-Pugh was a 6th round pick out of Texas A&M by the Panthers in 2010. He was released in camp by the Panthers last season, and signed by the Redskins in early September after they lost Jordan Bernstine to injury. Pugh got 300 snaps with the Redskins and was used primarily in a rotational role, coming in on passing downs usually in place of Reed Doughty or DeJon Gomes. Pugh didn’t really distinguish himself in his time with the Redskins, though given his age and athleticism he’ll at least be given a look in camp.

Tier 6:

Description: Replacement level player. Not considered at all for a starting role, and isn’t even considered a viable back-up. Really only has a shot to make the team if injuries thin out the competition. Overall has a poor chance to make a roster, and is a player who will likely be replaced during the season.

Jordan Bernstine:

-Bernstein was an unheralded 7th round pick out of Iowa for the Redskins last season. He had a solid camp/preseason and earned a roster spot with Tanard Jackson’s suspension and Brandon Meriweather being injured to start the season. He started the season playing special teams, but was injured in the 4th quarter of the first game on a kickoff. Bernstine tore his ACL, MCL and PCL and will need to miss all of the OTA and minicamp work for the Redskins. He hopes to be back in time for training camp, but given the severity of the injury it is more likely that he starts camp on the PUP list, which would then give the Redskins the option to carry him  into the season on the PUP list. The chance that he can contribute in a positive way this year is pretty slim, though the Redskins should at least afford him the opportunity to get back to 100% for 2014.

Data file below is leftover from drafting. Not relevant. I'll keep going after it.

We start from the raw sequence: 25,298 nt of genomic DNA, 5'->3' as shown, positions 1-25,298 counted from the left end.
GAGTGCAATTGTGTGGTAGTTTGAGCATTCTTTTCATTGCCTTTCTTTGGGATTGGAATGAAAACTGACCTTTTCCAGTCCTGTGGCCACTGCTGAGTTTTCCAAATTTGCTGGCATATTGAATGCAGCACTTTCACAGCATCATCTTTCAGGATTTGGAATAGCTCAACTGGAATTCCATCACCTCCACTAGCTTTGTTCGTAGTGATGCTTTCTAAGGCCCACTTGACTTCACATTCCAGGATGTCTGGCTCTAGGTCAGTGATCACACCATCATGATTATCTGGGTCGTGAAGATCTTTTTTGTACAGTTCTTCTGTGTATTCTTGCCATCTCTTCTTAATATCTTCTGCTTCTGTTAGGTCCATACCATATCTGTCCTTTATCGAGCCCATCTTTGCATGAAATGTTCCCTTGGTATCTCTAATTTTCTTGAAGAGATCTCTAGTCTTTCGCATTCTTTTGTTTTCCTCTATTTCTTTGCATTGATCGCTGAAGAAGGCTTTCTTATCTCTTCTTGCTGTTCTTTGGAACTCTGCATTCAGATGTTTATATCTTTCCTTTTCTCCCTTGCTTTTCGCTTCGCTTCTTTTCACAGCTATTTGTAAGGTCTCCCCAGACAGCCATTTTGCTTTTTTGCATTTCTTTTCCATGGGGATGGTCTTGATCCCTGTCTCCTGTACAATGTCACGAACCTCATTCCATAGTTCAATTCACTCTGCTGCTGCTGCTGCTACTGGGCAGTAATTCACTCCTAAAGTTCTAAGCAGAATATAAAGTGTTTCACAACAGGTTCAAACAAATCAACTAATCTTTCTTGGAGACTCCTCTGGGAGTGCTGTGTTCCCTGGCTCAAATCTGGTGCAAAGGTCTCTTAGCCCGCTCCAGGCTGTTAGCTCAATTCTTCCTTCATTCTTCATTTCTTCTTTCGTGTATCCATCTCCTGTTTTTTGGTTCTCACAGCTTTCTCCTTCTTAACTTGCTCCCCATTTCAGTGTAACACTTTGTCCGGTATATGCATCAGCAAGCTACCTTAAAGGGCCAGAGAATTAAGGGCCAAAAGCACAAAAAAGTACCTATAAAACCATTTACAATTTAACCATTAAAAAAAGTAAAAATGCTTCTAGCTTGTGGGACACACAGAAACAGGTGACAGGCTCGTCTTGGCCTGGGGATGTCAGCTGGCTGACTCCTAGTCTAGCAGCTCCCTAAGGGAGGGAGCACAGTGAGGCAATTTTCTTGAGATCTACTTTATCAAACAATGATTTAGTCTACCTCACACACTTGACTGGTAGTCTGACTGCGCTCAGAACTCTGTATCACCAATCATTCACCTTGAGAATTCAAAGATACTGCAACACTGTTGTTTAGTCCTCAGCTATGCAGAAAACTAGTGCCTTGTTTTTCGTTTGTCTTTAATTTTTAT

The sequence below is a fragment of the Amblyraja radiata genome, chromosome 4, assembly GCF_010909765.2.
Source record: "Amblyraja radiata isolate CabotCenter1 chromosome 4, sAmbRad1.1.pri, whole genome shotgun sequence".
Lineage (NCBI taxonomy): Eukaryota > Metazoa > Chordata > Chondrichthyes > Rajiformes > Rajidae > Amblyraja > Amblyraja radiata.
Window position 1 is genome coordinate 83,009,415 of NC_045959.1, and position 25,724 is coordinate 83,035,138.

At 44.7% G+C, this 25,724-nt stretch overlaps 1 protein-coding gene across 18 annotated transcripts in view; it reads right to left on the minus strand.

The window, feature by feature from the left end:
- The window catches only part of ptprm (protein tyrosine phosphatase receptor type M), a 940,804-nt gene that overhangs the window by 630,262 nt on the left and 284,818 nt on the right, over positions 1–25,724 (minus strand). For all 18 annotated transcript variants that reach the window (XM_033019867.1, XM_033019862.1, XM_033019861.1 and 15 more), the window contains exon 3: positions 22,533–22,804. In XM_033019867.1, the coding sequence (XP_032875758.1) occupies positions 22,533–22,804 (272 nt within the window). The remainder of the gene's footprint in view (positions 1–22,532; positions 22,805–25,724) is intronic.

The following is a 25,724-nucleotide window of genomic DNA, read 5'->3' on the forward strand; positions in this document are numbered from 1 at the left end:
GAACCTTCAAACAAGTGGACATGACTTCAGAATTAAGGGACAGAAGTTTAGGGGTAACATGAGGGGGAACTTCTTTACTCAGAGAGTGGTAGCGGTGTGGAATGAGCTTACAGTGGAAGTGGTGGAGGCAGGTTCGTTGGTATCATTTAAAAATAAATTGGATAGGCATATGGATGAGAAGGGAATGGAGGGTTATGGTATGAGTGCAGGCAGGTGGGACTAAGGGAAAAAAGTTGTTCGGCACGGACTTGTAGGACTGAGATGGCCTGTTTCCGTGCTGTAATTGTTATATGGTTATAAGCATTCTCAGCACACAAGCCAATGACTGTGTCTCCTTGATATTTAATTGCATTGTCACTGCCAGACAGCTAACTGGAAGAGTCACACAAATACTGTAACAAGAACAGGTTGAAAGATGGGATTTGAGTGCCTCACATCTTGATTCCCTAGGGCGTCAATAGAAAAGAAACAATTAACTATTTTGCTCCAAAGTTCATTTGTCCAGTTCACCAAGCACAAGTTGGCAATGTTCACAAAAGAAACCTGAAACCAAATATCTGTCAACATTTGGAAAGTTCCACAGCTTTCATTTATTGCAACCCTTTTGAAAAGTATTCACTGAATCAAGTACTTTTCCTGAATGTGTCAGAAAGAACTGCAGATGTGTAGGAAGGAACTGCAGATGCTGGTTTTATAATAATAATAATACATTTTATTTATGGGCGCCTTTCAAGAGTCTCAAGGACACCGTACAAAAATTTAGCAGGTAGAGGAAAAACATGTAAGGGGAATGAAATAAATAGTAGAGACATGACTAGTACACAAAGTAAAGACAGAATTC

Devin Holland:

-Holland was an undrafted rookie out of McNeese State in 2011 by the Tampa Bay Bucs. He initially made the squad and played some on special teams, but was placed on IR that season due to a back injury. He didn’t even make it through camp last year with the new regime in Tampa. He is familar some with Raheem Morris, but that is likely all he has going for him at this point. He’s an extremely longshot to make the team, especially with likely additions through the draft.

What do you think? How would you rank the Redskins safety options? And do you think they should look to upgrade?